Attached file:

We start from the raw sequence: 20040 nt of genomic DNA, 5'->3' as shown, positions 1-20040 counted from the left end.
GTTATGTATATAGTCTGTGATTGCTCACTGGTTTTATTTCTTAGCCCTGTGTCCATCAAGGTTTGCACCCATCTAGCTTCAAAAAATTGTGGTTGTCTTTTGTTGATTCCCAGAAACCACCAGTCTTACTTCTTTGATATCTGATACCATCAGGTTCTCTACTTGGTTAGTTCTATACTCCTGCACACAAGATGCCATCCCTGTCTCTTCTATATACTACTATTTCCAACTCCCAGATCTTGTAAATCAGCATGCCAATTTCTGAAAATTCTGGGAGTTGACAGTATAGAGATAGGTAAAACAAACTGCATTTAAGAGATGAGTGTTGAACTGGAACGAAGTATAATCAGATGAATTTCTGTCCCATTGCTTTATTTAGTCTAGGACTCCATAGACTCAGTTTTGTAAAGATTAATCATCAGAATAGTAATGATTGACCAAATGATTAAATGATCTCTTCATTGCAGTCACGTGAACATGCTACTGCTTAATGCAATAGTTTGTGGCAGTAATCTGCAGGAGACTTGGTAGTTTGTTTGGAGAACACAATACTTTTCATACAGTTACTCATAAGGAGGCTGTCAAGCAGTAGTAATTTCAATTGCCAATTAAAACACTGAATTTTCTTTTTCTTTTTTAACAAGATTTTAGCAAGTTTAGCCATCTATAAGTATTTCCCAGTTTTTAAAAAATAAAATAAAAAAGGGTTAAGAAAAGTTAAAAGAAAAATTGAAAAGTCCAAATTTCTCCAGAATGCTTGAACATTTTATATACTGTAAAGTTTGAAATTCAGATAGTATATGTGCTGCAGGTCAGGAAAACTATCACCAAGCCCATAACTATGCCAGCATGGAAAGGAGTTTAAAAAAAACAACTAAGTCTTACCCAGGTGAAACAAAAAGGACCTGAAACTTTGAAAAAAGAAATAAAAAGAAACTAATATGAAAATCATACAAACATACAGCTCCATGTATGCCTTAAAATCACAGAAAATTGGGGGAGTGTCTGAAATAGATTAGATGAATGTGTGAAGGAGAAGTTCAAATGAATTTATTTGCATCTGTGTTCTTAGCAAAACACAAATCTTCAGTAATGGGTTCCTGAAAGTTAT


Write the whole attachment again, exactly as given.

We start from the raw sequence: 20040 nt of genomic DNA, 5'->3' as shown, positions 1-20040 counted from the left end.
GTTATGTATATAGTCTGTGATTGCTCACTGGTTTTATTTCTTAGCCCTGTGTCCATCAAGGTTTGCACCCATCTAGCTTCAAAAAATTGTGGTTGTCTTTTGTTGATTCCCAGAAACCACCAGTCTTACTTCTTTGATATCTGATACCATCAGGTTCTCTACTTGGTTAGTTCTATACTCCTGCACACAAGATGCCATCCCTGTCTCTTCTATATACTACTATTTCCAACTCCCAGATCTTGTAAATCAGCATGCCAATTTCTGAAAATTCTGGGAGTTGACAGTATAGAGATAGGTAAAACAAACTGCATTTAAGAGATGAGTGTTGAACTGGAACGAAGTATAATCAGATGAATTTCTGTCCCATTGCTTTATTTAGTCTAGGACTCCATAGACTCAGTTTTGTAAAGATTAATCATCAGAATAGTAATGATTGACCAAATGATTAAATGATCTCTTCATTGCAGTCACGTGAACATGCTACTGCTTAATGCAATAGTTTGTGGCAGTAATCTGCAGGAGACTTGGTAGTTTGTTTGGAGAACACAATACTTTTCATACAGTTACTCATAAGGAGGCTGTCAAGCAGTAGTAATTTCAATTGCCAATTAAAACACTGAATTTTCTTTTTCTTTTTTAACAAGATTTTAGCAAGTTTAGCCATCTATAAGTATTTCCCAGTTTTTAAAAAATAAAATAAAAAAGGGTTAAGAAAAGTTAAAAGAAAAATTGAAAAGTCCAAATTTCTCCAGAATGCTTGAACATTTTATATACTGTAAAGTTTGAAATTCAGATAGTATATGTGCTGCAGGTCAGGAAAACTATCACCAAGCCCATAACTATGCCAGCATGGAAAGGAGTTTAAAAAAAACAACTAAGTCTTACCCAGGTGAAACAAAAAGGACCTGAAACTTTGAAAAAAGAAATAAAAAGAAACTAATATGAAAATCATACAAACATACAGCTCCATGTATGCCTTAAAATCACAGAAAATTGGGGGAGTGTCTGAAATAGATTAGATGAATGTGTGAAGGAGAAGTTCAAATGAATTTATTTGCATCTGTGTTCTTAGCAAAACACAAATCTTCAGTAATGGGTTCCTGAAAGTTAT